A society comprised of unacceptance and isolation will reveal the barbaric and savage behaviors of a pack of innocuous half-breeds. In the novel, We the Animals, Justin Torres displays the cruel consequences of societys racial and homophobic standards. These principles force the narrator in the novel to surrender his identity and alter himself into an individual that he believes mankind would accept. His differences and sexual desires cast him apart from everyone else, including his own family. In time, the narrator begins to struggle to maintain his fabricated identity, as he attempts to create an authentic one. This later becomes the cause of his downfall, for the more he attempts to conceal himself from society, the farther he gets from it.
The author, Justin Torres, creates an outcast in his protagonist, making his actions, likes, and qualities apart from the rest of his family. The youngest brother is smarter and more fearful than his brothers. In the book, it is said that Puerto Ricans like him have a language passed down from generations, similar to their inherited quality of violence. Like their father, his brothers respond to situations with brutality, but the youngest is not the same. His real identity lives in solitude, hiding in his avenue of escape, his journal. The narrators violence resides in his journal, hidden and unknown to others. He possesses a violence different from his brothers, one that originates in his head instead of his strength. It is his journal that betrays him in the end, as it later reveals his savagery and homosexuality to the world.
Due to his sexual orientation and unseen barbarism, the young boy is sent to a psychiatric ward, alienated from society. External and internal factors such as societys standards and the boys conflicts are what cause isolation. The narrator lives in a world where heterosexuality is the norm, and consequently, he begins to feel obligated to adapt to these rules. He struggles to conform to these customs, and he separates his true sexual identity from society to protect himself. This is shown when the boy is with his family. From a very young age, the child encounters many expectations, whether it is his mothers wishes for him to stay young or his brothers aspirations to be like their father. He is, however, unlike any of them. He is not brutal like his brothers, but he is educated and pretty, and instead of embracing his differences, he conceals them with his actions. He remains quiet in arguments with his brothers, and he follows their examples of violence. Nevertheless, as he ages, he realizes that he cannot hide from his desires. This unresolved conflict with himself becomes the internal factors that lead him to alienation. In his past, he is raised to believe that strength and masculinity represent acceptance, while weakness and abnormalities will only separate him from others. As he attempts to hide from his sexuality, he ends up losing his family and his sanity.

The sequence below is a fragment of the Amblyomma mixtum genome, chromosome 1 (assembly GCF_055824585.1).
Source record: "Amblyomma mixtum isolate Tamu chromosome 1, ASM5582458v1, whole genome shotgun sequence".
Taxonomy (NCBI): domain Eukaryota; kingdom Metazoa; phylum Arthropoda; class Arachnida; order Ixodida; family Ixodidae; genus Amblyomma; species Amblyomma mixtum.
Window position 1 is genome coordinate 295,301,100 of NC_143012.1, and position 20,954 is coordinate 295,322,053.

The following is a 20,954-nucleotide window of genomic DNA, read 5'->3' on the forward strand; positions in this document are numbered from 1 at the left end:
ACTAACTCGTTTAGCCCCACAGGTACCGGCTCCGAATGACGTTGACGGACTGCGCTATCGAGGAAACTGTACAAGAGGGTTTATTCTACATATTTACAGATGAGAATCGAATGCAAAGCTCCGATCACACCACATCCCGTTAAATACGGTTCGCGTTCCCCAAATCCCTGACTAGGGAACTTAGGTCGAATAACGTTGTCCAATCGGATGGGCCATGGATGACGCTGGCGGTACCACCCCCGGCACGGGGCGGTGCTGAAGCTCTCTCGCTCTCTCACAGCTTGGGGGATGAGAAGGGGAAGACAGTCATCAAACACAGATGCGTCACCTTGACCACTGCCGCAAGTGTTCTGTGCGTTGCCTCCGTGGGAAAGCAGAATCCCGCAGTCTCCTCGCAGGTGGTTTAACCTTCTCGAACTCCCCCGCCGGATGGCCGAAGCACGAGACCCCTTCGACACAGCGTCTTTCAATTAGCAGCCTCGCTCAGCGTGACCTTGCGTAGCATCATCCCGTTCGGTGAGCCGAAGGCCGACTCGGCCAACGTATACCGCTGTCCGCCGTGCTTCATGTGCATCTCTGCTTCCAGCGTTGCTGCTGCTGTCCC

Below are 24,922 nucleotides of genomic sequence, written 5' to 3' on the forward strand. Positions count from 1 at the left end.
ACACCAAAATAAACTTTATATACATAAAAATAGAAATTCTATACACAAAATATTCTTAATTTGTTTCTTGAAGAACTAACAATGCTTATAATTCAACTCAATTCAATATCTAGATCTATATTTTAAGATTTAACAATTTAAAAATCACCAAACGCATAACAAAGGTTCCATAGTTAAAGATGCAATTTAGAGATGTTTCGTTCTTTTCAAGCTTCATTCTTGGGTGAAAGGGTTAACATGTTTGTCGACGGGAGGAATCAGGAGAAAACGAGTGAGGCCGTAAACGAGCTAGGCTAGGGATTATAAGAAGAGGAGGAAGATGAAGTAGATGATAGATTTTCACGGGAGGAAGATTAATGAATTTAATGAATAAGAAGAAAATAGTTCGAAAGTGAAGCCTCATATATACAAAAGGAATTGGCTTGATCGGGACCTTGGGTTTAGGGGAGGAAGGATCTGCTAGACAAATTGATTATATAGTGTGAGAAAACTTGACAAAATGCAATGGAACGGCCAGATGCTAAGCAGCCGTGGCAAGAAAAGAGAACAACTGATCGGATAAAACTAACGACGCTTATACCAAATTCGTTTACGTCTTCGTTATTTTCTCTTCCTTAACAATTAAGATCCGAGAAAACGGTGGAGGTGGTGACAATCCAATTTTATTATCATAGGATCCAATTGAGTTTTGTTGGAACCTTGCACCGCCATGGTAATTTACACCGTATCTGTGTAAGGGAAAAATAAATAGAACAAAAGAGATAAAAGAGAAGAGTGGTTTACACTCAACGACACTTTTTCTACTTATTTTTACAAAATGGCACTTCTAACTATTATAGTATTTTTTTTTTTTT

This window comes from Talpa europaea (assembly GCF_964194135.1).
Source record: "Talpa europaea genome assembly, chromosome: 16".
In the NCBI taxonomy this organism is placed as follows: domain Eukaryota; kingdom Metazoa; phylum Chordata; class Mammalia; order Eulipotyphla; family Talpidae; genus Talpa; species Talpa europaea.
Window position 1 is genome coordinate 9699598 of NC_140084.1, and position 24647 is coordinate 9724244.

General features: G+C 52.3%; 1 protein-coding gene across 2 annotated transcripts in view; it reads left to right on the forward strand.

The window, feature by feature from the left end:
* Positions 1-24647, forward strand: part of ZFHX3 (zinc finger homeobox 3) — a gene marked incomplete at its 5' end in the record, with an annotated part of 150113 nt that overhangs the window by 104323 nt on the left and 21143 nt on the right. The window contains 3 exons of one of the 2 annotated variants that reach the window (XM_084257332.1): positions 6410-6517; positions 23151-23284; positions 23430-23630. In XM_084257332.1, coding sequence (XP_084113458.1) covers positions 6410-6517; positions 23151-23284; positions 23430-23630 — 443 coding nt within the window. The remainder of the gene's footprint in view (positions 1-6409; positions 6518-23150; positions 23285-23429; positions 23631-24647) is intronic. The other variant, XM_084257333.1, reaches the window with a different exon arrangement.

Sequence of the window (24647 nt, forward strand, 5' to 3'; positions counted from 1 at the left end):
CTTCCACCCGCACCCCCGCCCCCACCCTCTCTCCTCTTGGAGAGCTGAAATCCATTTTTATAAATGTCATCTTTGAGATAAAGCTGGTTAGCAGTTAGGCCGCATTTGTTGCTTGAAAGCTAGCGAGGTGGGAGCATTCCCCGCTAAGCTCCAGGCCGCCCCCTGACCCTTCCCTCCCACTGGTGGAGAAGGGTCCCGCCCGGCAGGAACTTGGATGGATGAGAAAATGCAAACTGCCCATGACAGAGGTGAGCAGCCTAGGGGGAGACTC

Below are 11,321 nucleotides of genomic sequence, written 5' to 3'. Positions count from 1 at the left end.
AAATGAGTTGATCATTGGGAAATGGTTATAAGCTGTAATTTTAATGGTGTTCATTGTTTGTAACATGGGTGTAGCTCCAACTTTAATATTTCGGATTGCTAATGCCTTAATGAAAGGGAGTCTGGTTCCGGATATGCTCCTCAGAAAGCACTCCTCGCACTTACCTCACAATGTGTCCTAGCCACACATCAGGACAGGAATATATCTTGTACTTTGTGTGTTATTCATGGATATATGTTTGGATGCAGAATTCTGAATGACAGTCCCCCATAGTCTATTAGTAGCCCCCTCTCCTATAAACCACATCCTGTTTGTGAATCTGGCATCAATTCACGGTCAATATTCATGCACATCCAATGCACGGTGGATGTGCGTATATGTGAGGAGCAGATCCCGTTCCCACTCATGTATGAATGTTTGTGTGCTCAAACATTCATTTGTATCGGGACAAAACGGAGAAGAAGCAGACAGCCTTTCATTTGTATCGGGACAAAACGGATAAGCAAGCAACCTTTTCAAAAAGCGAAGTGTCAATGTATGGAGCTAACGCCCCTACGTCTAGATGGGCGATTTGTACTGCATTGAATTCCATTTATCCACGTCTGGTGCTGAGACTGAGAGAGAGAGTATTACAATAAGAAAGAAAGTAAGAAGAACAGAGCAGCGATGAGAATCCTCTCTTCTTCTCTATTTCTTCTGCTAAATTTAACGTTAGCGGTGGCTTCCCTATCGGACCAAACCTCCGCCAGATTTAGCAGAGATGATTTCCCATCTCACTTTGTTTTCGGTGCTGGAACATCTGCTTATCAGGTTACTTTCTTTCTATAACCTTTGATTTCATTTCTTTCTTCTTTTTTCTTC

Individual vs. society is the central theme of the novel. The protagonist is caught in a battle of acceptance against the public, and, in the end, he fails. As said in the novel, although every man is granted rights, they still live powerless, unable to compete against a greater society. He is unable to fight for himself, and his actions become uncivilized. When the narrators family discovers his homosexuality, conflicts arise between them, destroying their once strong and robust bonds with one another. In the final chapters, the usual we dictation alters to they, symbolizing a complete separation within the characters. The estrangement and distance, therefore, transforms the once capable and bright human being into a vicious animal.